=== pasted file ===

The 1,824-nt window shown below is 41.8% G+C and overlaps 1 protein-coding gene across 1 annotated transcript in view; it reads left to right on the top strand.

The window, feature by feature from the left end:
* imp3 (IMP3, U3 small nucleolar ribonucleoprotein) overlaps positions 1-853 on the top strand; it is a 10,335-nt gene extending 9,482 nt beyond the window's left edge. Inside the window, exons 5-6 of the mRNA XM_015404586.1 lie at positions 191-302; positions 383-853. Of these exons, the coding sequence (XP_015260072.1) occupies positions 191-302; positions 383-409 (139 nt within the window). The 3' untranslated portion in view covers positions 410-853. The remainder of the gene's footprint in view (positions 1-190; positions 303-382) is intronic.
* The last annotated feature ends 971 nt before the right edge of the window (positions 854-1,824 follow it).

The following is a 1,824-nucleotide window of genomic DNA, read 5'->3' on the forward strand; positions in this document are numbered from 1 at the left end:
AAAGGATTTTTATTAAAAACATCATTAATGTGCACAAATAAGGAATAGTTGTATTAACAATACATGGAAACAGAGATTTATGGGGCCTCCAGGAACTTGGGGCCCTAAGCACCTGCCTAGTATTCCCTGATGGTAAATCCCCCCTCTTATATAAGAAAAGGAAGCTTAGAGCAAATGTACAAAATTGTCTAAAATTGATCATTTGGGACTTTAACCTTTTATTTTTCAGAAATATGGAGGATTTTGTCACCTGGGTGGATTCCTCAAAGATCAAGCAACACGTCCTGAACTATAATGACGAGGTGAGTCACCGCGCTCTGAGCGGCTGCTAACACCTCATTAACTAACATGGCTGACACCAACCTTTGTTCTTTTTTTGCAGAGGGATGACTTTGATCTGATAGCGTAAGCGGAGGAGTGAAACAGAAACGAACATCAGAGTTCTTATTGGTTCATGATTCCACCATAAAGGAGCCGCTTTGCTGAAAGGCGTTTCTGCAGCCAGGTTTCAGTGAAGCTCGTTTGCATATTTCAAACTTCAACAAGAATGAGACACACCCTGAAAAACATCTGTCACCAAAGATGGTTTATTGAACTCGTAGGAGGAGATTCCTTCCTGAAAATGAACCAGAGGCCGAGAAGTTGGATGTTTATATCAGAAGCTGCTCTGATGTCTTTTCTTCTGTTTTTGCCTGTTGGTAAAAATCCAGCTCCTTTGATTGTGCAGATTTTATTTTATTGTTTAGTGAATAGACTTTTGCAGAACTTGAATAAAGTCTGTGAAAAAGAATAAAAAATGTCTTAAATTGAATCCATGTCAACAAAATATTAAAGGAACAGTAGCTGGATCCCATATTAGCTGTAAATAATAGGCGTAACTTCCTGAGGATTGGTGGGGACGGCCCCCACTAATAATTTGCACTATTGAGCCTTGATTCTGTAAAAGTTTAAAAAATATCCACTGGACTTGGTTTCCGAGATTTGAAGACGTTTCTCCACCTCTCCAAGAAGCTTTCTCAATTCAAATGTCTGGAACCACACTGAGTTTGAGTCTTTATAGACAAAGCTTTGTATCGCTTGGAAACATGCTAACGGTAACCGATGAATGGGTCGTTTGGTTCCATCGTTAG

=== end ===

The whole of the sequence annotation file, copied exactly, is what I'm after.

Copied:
The 1,824-nt window shown below is 41.8% G+C and overlaps 1 protein-coding gene across 1 annotated transcript in view; it reads left to right on the top strand.

The window, feature by feature from the left end:
* imp3 (IMP3, U3 small nucleolar ribonucleoprotein) overlaps positions 1-853 on the top strand; it is a 10,335-nt gene extending 9,482 nt beyond the window's left edge. Inside the window, exons 5-6 of the mRNA XM_015404586.1 lie at positions 191-302; positions 383-853. Of these exons, the coding sequence (XP_015260072.1) occupies positions 191-302; positions 383-409 (139 nt within the window). The 3' untranslated portion in view covers positions 410-853. The remainder of the gene's footprint in view (positions 1-190; positions 303-382) is intronic.
* The last annotated feature ends 971 nt before the right edge of the window (positions 854-1,824 follow it).

The following is a 1,824-nucleotide window of genomic DNA, read 5'->3' on the forward strand; positions in this document are numbered from 1 at the left end:
AAAGGATTTTTATTAAAAACATCATTAATGTGCACAAATAAGGAATAGTTGTATTAACAATACATGGAAACAGAGATTTATGGGGCCTCCAGGAACTTGGGGCCCTAAGCACCTGCCTAGTATTCCCTGATGGTAAATCCCCCCTCTTATATAAGAAAAGGAAGCTTAGAGCAAATGTACAAAATTGTCTAAAATTGATCATTTGGGACTTTAACCTTTTATTTTTCAGAAATATGGAGGATTTTGTCACCTGGGTGGATTCCTCAAAGATCAAGCAACACGTCCTGAACTATAATGACGAGGTGAGTCACCGCGCTCTGAGCGGCTGCTAACACCTCATTAACTAACATGGCTGACACCAACCTTTGTTCTTTTTTTGCAGAGGGATGACTTTGATCTGATAGCGTAAGCGGAGGAGTGAAACAGAAACGAACATCAGAGTTCTTATTGGTTCATGATTCCACCATAAAGGAGCCGCTTTGCTGAAAGGCGTTTCTGCAGCCAGGTTTCAGTGAAGCTCGTTTGCATATTTCAAACTTCAACAAGAATGAGACACACCCTGAAAAACATCTGTCACCAAAGATGGTTTATTGAACTCGTAGGAGGAGATTCCTTCCTGAAAATGAACCAGAGGCCGAGAAGTTGGATGTTTATATCAGAAGCTGCTCTGATGTCTTTTCTTCTGTTTTTGCCTGTTGGTAAAAATCCAGCTCCTTTGATTGTGCAGATTTTATTTTATTGTTTAGTGAATAGACTTTTGCAGAACTTGAATAAAGTCTGTGAAAAAGAATAAAAAATGTCTTAAATTGAATCCATGTCAACAAAATATTAAAGGAACAGTAGCTGGATCCCATATTAGCTGTAAATAATAGGCGTAACTTCCTGAGGATTGGTGGGGACGGCCCCCACTAATAATTTGCACTATTGAGCCTTGATTCTGTAAAAGTTTAAAAAATATCCACTGGACTTGGTTTCCGAGATTTGAAGACGTTTCTCCACCTCTCCAAGAAGCTTTCTCAATTCAAATGTCTGGAACCACACTGAGTTTGAGTCTTTATAGACAAAGCTTTGTATCGCTTGGAAACATGCTAACGGTAACCGATGAATGGGTCGTTTGGTTCCATCGTTAG